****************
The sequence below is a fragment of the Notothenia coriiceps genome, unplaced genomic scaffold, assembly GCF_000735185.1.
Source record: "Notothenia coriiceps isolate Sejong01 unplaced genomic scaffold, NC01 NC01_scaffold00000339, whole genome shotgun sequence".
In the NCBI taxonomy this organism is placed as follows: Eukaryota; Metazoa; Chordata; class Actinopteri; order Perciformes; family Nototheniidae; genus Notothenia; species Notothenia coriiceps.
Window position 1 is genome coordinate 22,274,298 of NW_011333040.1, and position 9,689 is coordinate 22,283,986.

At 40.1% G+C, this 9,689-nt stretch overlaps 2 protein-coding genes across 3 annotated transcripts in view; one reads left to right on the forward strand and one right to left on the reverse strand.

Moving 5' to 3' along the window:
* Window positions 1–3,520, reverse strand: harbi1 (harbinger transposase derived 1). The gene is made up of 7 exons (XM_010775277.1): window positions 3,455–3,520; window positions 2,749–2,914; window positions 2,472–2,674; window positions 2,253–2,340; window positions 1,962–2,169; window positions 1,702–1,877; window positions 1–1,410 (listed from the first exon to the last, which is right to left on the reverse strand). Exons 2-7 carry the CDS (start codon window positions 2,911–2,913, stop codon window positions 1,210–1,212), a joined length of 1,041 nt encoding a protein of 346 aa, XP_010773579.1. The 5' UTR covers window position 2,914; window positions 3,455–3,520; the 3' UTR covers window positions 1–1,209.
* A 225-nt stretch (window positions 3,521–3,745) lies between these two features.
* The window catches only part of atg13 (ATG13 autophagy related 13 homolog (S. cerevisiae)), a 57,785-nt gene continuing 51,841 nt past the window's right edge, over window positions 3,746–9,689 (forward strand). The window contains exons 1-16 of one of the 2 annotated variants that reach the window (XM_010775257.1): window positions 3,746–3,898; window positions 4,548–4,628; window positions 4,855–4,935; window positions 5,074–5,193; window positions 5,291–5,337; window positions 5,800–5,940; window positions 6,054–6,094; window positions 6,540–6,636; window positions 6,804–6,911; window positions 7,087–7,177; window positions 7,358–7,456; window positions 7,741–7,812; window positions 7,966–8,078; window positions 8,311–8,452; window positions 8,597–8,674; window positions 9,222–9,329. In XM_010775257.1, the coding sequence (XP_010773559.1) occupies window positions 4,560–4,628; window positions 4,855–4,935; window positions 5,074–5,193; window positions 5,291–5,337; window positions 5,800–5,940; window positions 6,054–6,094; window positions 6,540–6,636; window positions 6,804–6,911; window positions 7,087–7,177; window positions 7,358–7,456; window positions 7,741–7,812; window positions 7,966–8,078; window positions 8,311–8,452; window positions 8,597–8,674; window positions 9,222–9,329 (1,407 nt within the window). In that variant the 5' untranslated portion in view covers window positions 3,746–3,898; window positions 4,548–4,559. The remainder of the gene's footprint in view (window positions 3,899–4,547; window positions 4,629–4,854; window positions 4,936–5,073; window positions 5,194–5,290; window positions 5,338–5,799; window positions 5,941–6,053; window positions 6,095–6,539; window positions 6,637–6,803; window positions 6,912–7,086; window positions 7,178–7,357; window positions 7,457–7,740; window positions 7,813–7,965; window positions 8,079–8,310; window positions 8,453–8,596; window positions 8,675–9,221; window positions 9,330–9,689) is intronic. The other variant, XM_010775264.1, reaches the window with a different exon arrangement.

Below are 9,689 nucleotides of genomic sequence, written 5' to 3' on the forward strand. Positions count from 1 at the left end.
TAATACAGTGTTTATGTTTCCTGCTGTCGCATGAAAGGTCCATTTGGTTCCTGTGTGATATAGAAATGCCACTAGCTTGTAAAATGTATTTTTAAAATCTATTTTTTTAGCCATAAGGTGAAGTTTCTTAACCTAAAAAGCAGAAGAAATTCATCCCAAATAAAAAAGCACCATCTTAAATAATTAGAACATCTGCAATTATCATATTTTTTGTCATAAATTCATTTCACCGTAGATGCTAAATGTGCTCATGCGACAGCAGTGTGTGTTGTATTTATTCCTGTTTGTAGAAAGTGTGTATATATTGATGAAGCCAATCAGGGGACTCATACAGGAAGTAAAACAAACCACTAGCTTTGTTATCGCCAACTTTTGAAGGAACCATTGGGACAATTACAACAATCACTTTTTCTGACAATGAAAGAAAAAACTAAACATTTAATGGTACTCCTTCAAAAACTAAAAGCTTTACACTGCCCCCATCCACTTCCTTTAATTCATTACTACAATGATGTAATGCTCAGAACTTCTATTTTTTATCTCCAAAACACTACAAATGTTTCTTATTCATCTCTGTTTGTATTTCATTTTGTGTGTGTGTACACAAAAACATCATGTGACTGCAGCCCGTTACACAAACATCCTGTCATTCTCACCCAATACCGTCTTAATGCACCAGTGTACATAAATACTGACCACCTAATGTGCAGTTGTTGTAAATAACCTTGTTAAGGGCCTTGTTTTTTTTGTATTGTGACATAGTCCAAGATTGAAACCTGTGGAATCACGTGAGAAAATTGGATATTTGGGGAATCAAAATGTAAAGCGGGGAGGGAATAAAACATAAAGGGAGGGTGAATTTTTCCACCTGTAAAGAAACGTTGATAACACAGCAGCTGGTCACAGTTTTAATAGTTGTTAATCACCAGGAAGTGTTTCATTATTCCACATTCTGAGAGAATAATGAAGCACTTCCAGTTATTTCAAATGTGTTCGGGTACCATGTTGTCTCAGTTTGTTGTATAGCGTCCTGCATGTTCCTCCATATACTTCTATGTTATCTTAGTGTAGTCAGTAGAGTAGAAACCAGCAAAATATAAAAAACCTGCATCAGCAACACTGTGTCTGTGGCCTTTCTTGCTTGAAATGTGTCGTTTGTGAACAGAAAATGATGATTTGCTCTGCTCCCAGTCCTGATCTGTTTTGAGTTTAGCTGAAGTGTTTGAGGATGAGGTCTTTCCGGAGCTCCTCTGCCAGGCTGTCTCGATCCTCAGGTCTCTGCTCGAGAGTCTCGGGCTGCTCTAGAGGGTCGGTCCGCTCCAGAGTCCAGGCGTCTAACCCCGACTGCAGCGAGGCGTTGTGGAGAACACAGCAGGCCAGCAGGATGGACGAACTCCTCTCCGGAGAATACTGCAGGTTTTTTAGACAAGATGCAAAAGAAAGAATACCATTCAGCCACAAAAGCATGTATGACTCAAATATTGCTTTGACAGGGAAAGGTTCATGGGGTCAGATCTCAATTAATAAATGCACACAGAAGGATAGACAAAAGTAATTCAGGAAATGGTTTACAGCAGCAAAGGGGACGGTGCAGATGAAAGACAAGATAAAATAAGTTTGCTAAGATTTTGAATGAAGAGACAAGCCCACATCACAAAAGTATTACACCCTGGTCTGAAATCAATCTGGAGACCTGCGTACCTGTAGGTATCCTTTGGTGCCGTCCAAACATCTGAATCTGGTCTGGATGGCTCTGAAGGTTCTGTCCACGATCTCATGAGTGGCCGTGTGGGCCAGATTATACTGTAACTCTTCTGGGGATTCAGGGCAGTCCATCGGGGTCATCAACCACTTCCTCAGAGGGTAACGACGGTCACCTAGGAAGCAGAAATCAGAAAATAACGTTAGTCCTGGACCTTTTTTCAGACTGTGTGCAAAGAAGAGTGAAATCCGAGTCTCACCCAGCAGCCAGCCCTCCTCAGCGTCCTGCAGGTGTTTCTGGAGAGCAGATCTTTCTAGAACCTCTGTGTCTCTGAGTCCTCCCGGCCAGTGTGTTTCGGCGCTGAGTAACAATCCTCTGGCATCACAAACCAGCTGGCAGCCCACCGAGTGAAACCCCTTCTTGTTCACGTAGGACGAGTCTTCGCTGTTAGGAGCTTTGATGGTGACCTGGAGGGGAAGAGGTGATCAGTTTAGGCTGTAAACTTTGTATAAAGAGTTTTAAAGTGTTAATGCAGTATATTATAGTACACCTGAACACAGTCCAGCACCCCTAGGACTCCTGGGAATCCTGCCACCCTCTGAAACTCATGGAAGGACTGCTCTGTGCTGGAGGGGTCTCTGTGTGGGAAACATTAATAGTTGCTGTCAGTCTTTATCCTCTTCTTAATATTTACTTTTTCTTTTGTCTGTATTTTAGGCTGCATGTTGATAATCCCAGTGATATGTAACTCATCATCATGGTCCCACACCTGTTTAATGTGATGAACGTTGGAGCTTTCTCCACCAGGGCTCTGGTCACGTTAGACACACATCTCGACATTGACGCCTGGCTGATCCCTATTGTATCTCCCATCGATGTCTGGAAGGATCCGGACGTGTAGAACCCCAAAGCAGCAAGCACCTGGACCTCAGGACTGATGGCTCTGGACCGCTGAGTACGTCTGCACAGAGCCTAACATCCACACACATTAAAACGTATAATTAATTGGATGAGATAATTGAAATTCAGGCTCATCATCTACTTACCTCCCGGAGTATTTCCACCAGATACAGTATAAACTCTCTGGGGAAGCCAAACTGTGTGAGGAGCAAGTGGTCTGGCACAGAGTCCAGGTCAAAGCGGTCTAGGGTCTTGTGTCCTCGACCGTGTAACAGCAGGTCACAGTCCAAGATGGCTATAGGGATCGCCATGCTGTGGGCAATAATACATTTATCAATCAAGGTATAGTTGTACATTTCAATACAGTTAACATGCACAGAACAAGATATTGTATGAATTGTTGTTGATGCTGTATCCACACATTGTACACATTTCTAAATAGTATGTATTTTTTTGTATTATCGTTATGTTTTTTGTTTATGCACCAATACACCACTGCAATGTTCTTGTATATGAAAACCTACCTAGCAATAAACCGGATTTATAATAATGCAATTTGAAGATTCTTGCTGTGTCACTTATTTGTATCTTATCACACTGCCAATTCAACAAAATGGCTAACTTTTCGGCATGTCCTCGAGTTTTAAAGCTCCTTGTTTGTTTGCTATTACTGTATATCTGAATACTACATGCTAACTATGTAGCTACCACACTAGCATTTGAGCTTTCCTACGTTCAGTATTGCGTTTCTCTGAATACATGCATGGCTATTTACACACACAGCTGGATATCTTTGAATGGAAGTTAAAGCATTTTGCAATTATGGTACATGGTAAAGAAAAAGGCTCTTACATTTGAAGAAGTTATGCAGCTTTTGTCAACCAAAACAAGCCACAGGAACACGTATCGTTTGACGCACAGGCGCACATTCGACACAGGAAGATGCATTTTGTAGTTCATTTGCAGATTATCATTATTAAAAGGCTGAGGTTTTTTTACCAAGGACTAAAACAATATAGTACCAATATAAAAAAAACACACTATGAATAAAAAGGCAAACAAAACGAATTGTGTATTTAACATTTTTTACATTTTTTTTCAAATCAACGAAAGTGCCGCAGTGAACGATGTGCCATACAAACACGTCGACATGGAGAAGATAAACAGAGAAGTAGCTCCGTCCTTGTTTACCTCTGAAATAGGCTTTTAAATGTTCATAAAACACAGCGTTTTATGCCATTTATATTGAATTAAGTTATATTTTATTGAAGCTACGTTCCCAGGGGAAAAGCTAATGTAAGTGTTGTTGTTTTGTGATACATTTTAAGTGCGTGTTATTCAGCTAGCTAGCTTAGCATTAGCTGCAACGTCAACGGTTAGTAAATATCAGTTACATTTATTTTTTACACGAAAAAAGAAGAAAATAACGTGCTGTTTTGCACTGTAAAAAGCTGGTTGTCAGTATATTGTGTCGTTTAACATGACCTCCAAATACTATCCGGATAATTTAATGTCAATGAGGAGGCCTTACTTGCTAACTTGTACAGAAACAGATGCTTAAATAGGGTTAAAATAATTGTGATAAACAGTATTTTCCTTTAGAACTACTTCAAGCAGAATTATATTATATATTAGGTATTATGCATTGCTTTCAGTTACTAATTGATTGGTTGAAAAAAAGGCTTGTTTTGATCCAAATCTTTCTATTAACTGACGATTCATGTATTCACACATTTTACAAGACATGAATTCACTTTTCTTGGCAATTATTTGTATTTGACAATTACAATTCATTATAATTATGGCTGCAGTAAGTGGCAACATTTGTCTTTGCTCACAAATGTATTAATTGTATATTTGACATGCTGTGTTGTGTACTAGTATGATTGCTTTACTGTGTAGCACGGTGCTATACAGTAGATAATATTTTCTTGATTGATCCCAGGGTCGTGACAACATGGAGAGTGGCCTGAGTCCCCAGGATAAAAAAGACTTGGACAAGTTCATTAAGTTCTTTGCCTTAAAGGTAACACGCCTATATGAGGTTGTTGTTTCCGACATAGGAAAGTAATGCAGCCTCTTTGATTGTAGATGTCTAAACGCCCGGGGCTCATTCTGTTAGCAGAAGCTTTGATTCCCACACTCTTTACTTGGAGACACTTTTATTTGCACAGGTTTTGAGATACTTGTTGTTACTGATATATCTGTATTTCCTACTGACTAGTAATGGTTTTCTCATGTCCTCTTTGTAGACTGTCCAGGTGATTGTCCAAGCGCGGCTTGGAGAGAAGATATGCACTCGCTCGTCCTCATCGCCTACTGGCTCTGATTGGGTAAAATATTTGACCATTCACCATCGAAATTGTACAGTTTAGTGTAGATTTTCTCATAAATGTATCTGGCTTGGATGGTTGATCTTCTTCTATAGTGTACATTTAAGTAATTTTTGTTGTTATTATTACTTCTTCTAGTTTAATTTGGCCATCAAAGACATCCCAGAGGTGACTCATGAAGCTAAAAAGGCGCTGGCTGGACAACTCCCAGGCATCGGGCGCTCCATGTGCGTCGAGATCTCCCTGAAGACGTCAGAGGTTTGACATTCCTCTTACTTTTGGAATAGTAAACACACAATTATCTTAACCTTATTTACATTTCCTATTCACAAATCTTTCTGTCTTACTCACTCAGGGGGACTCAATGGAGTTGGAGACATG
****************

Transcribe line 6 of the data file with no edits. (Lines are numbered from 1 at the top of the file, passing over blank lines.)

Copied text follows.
Moving 5' to 3' along the window: